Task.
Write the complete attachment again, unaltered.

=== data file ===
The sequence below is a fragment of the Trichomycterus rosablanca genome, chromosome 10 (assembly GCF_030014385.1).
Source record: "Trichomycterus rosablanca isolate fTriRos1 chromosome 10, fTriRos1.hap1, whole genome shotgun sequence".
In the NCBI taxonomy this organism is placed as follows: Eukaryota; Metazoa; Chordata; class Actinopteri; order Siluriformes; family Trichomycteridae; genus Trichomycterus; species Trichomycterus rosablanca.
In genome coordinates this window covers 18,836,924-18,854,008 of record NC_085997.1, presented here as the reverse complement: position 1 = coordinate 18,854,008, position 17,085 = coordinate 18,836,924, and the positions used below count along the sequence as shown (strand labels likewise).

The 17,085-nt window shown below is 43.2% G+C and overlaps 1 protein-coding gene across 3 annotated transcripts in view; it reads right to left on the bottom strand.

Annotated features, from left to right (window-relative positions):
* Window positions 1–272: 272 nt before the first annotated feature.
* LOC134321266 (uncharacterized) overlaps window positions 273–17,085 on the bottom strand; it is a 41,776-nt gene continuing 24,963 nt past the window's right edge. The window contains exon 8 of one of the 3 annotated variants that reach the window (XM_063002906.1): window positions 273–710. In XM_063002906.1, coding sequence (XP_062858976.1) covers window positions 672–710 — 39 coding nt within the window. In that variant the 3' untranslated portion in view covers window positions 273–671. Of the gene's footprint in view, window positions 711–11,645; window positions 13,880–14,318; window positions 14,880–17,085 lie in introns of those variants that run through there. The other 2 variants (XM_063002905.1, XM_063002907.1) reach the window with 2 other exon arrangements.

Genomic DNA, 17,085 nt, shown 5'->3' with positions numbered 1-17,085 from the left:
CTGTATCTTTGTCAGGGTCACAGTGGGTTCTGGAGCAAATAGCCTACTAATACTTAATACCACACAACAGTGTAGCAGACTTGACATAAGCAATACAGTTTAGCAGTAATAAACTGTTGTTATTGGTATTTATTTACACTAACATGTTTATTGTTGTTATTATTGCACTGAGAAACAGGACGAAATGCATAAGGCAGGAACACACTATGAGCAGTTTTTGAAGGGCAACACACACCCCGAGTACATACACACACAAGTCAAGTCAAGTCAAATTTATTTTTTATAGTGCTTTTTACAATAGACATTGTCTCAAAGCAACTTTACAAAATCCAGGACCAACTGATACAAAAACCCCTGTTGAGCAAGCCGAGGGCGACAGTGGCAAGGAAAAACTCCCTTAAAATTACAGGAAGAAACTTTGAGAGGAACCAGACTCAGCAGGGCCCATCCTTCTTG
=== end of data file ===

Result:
The sequence below is a fragment of the Trichomycterus rosablanca genome, chromosome 10 (assembly GCF_030014385.1).
Source record: "Trichomycterus rosablanca isolate fTriRos1 chromosome 10, fTriRos1.hap1, whole genome shotgun sequence".
In the NCBI taxonomy this organism is placed as follows: Eukaryota; Metazoa; Chordata; class Actinopteri; order Siluriformes; family Trichomycteridae; genus Trichomycterus; species Trichomycterus rosablanca.
In genome coordinates this window covers 18,836,924-18,854,008 of record NC_085997.1, presented here as the reverse complement: position 1 = coordinate 18,854,008, position 17,085 = coordinate 18,836,924, and the positions used below count along the sequence as shown (strand labels likewise).

The 17,085-nt window shown below is 43.2% G+C and overlaps 1 protein-coding gene across 3 annotated transcripts in view; it reads right to left on the bottom strand.

Annotated features, from left to right (window-relative positions):
* Window positions 1–272: 272 nt before the first annotated feature.
* LOC134321266 (uncharacterized) overlaps window positions 273–17,085 on the bottom strand; it is a 41,776-nt gene continuing 24,963 nt past the window's right edge. The window contains exon 8 of one of the 3 annotated variants that reach the window (XM_063002906.1): window positions 273–710. In XM_063002906.1, coding sequence (XP_062858976.1) covers window positions 672–710 — 39 coding nt within the window. In that variant the 3' untranslated portion in view covers window positions 273–671. Of the gene's footprint in view, window positions 711–11,645; window positions 13,880–14,318; window positions 14,880–17,085 lie in introns of those variants that run through there. The other 2 variants (XM_063002905.1, XM_063002907.1) reach the window with 2 other exon arrangements.

Genomic DNA, 17,085 nt, shown 5'->3' with positions numbered 1-17,085 from the left:
CTGTATCTTTGTCAGGGTCACAGTGGGTTCTGGAGCAAATAGCCTACTAATACTTAATACCACACAACAGTGTAGCAGACTTGACATAAGCAATACAGTTTAGCAGTAATAAACTGTTGTTATTGGTATTTATTTACACTAACATGTTTATTGTTGTTATTATTGCACTGAGAAACAGGACGAAATGCATAAGGCAGGAACACACTATGAGCAGTTTTTGAAGGGCAACACACACCCCGAGTACATACACACACAAGTCAAGTCAAGTCAAATTTATTTTTTATAGTGCTTTTTACAATAGACATTGTCTCAAAGCAACTTTACAAAATCCAGGACCAACTGATACAAAAACCCCTGTTGAGCAAGCCGAGGGCGACAGTGGCAAGGAAAAACTCCCTTAAAATTACAGGAAGAAACTTTGAGAGGAACCAGACTCAGCAGGGCCCATCCTTCTTG